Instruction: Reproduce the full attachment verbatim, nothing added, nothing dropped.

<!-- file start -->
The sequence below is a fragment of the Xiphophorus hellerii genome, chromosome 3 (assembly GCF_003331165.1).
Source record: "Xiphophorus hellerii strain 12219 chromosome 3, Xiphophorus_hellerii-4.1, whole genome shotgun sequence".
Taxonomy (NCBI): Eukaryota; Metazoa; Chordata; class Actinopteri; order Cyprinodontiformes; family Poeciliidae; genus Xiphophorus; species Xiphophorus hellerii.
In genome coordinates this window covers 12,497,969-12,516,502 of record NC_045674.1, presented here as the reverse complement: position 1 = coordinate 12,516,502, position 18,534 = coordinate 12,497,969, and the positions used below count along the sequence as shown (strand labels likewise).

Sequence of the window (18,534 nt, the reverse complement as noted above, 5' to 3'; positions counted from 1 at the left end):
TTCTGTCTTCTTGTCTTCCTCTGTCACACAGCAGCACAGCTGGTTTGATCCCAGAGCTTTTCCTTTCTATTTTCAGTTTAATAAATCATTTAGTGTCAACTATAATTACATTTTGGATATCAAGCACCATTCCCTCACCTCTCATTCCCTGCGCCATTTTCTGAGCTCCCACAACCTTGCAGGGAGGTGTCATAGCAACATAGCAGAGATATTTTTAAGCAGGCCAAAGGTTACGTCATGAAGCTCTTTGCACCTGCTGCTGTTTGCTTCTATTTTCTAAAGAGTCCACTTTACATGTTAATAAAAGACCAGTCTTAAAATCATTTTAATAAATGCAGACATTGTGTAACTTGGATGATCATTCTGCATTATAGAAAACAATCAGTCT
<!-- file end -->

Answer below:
The sequence below is a fragment of the Xiphophorus hellerii genome, chromosome 3 (assembly GCF_003331165.1).
Source record: "Xiphophorus hellerii strain 12219 chromosome 3, Xiphophorus_hellerii-4.1, whole genome shotgun sequence".
Taxonomy (NCBI): Eukaryota; Metazoa; Chordata; class Actinopteri; order Cyprinodontiformes; family Poeciliidae; genus Xiphophorus; species Xiphophorus hellerii.
In genome coordinates this window covers 12,497,969-12,516,502 of record NC_045674.1, presented here as the reverse complement: position 1 = coordinate 12,516,502, position 18,534 = coordinate 12,497,969, and the positions used below count along the sequence as shown (strand labels likewise).

Sequence of the window (18,534 nt, the reverse complement as noted above, 5' to 3'; positions counted from 1 at the left end):
TTCTGTCTTCTTGTCTTCCTCTGTCACACAGCAGCACAGCTGGTTTGATCCCAGAGCTTTTCCTTTCTATTTTCAGTTTAATAAATCATTTAGTGTCAACTATAATTACATTTTGGATATCAAGCACCATTCCCTCACCTCTCATTCCCTGCGCCATTTTCTGAGCTCCCACAACCTTGCAGGGAGGTGTCATAGCAACATAGCAGAGATATTTTTAAGCAGGCCAAAGGTTACGTCATGAAGCTCTTTGCACCTGCTGCTGTTTGCTTCTATTTTCTAAAGAGTCCACTTTACATGTTAATAAAAGACCAGTCTTAAAATCATTTTAATAAATGCAGACATTGTGTAACTTGGATGATCATTCTGCATTATAGAAAACAATCAGTCT